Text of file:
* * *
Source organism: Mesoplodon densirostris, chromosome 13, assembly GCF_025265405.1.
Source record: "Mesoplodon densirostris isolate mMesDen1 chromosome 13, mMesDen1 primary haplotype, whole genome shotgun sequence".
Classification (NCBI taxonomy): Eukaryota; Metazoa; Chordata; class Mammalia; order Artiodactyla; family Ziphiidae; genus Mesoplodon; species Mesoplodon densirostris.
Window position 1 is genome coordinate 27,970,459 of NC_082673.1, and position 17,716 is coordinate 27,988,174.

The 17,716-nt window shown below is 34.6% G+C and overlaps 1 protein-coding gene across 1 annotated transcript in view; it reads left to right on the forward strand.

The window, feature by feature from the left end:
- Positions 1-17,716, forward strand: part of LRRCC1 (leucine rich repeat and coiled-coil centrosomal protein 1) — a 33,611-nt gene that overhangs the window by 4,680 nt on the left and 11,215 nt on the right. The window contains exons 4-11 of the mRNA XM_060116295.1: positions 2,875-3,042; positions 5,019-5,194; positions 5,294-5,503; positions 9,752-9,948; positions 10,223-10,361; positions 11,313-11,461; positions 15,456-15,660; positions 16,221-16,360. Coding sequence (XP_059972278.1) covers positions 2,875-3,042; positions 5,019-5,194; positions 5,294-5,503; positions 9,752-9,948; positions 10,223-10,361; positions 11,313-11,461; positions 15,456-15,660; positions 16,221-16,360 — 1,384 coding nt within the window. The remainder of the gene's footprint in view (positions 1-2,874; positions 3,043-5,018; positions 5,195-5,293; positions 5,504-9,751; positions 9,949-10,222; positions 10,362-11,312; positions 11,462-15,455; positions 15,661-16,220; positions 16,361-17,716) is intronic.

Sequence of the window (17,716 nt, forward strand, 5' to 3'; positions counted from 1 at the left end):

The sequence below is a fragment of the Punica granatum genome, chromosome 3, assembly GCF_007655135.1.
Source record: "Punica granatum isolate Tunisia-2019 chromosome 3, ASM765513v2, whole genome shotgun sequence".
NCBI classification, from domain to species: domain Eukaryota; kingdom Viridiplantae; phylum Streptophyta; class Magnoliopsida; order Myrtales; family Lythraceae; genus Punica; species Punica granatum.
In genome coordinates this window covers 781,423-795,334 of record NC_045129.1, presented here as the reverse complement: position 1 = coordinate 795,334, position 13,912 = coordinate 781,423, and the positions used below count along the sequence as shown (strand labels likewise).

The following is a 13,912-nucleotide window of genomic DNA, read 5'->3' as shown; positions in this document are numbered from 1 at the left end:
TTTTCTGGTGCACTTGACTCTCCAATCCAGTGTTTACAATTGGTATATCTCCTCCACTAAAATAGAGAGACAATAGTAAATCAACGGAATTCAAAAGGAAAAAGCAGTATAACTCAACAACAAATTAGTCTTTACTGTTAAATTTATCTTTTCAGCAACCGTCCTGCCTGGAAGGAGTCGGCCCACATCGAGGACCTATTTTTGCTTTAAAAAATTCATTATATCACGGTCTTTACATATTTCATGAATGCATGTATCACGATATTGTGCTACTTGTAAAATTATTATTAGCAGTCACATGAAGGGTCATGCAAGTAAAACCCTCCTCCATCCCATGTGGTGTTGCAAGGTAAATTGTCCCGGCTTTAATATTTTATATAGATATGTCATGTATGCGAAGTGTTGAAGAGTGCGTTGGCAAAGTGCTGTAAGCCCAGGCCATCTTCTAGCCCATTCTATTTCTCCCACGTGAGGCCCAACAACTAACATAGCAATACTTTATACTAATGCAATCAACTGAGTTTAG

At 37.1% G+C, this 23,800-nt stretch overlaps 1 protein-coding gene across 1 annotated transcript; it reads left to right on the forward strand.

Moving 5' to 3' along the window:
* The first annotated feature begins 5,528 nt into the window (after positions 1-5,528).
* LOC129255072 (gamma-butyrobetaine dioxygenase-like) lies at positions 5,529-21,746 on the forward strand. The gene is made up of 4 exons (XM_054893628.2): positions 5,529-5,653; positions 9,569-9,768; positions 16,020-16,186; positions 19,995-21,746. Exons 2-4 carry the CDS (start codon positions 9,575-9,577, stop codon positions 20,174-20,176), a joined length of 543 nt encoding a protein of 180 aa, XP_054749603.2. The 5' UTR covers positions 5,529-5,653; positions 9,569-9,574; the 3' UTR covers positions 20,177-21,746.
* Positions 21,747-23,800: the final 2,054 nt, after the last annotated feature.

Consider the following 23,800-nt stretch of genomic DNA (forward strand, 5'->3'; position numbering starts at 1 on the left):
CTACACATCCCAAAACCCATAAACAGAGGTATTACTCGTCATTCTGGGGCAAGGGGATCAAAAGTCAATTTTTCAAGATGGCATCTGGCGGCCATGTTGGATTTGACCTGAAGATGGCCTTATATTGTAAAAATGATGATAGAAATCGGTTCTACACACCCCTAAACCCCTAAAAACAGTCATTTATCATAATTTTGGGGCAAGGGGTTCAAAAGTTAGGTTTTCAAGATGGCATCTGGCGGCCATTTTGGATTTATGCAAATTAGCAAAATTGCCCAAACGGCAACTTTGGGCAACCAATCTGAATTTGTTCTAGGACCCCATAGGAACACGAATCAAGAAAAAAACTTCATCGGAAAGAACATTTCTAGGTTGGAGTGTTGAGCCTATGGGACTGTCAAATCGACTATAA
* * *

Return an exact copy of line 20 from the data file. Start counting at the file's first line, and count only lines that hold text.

Consider the following 23,800-nt stretch of genomic DNA (forward strand, 5'->3'; position numbering starts at 1 on the left):